Medindia

X

Study Finds No Evidence for Protective Effect of Breastfeeding Against Childhood Eczema

by Thilaka Ravi on  August 25, 2011 at 4:09 PM Child Health News   - G J E 4
A global study has found that there is no clear evidence to support that exclusive breastfeeding for four months or longer protects against childhood eczema. Hitherto, breastfeeding was considered as an important strategy to prevent the development of eczema and other allergic diseases in children.
Study Finds No Evidence for Protective Effect of Breastfeeding Against Childhood Eczema
Study Finds No Evidence for Protective Effect of Breastfeeding Against Childhood Eczema
Advertisement

The largest worldwide study on the association between breastfeeding, time of weaning and eczema in children, concluded that children who were exclusively breastfed for four months or longer were as likely to develop eczema as children who were weaned earlier.

Advertisement
The researchers, based at King's College London, The University of Nottingham and the University of Ulm, Germany, looked at data from 51,119 children aged 8 to 12, in 21 countries across Europe, Latin America, Africa and Asia.

The researchers found no evidence for a protective effect of breastfeeding and delayed weaning on eczema risk in both developed and developing countries, in keeping with other more recent studies, suggesting that the current breastfeeding guidelines with regard to eczema need to reviewed.

Dr Carsten Flohr, one of the researchers based at King's College London, said: "Although there was a small protective effect of breastfeeding per se on severe eczema in affluent countries, we found no evidence that exclusive breastfeeding for four months or longer protects against eczema in either developed or developing nations. We feel that the UK breastfeeding guidelines with regard to eczema should therefore be reviewed. Further studies are now required to explore how and when solids should be introduced alongside breastfeeding to aid protection against eczema and other allergic diseases."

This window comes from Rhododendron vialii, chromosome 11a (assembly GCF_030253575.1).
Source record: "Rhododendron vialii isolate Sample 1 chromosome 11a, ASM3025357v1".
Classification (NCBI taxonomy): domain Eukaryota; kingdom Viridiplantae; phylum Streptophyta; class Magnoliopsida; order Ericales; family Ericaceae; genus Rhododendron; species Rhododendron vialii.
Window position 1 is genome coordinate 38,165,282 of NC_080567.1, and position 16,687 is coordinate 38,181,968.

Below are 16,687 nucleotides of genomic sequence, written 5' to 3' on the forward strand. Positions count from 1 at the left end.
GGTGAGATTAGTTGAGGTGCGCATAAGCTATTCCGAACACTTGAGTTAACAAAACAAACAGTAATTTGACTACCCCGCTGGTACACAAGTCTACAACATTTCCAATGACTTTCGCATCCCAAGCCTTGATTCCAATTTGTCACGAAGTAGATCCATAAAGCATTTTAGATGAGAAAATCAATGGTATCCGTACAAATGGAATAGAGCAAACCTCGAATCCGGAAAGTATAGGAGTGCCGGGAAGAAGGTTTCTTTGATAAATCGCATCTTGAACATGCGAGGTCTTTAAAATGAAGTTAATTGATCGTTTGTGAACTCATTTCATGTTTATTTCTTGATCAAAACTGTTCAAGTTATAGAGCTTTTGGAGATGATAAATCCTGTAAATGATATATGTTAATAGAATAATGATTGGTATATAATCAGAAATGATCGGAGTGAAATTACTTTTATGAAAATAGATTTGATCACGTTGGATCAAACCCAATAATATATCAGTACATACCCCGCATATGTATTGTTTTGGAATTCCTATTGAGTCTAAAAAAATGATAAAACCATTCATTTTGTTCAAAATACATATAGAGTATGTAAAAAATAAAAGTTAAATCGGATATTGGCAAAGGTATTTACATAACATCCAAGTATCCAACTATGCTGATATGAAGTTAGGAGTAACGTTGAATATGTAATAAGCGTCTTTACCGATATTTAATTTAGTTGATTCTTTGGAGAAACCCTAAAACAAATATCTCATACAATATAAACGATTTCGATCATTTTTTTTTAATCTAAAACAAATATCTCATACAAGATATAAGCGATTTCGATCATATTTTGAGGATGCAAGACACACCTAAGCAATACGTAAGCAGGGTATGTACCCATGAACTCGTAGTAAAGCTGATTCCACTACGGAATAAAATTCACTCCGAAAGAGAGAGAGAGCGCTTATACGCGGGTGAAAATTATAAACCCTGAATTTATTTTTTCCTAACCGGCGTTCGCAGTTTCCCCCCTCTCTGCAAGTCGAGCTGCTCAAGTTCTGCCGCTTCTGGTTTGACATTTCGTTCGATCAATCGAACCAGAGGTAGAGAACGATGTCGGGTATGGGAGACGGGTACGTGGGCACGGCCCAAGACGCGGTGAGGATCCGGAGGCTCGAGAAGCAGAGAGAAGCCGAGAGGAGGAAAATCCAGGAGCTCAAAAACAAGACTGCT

The study has been published online in the British Journal of Dermatology (BJD).

Source: ANI
Advertisement

Post your Comments

Comments should be on the topic and should not be abusive. The editorial team reserves the right to review and moderate the comments posted on the site.
User Avatar
* Your comment can be maximum of 2500 characters
Notify me when reply is posted I agree to the terms and conditions
Want to find out more about the benefits of breastfeeding? Your Guide to Breastfeeding is a 48-page guide to the rewards and challenges of breastfeeding. Published by the Office of Women's Health, this guide is packed with information on the health benefits of breastfeeding, places to find support, nutrition for mother and baby, etc. Also included are helpful tools such as a breast milk storage guide, a list of questions to ask your doctor or nurse, and a feeding chart. Twenty percent of each purchase will be donated to the La Leche League International, a nonprofit, nonpolitical, and nonsectarian organization whose mission is to help mothers worldwide to breastfeed through mother-to-mother support, encouragement, information, and education, and to promote a better understanding of breastfeeding as an important element in the healthy development of the baby and mother.
intelligentsiapublishing Thursday, August 25, 2011

You May Also Like

Advertisement
View All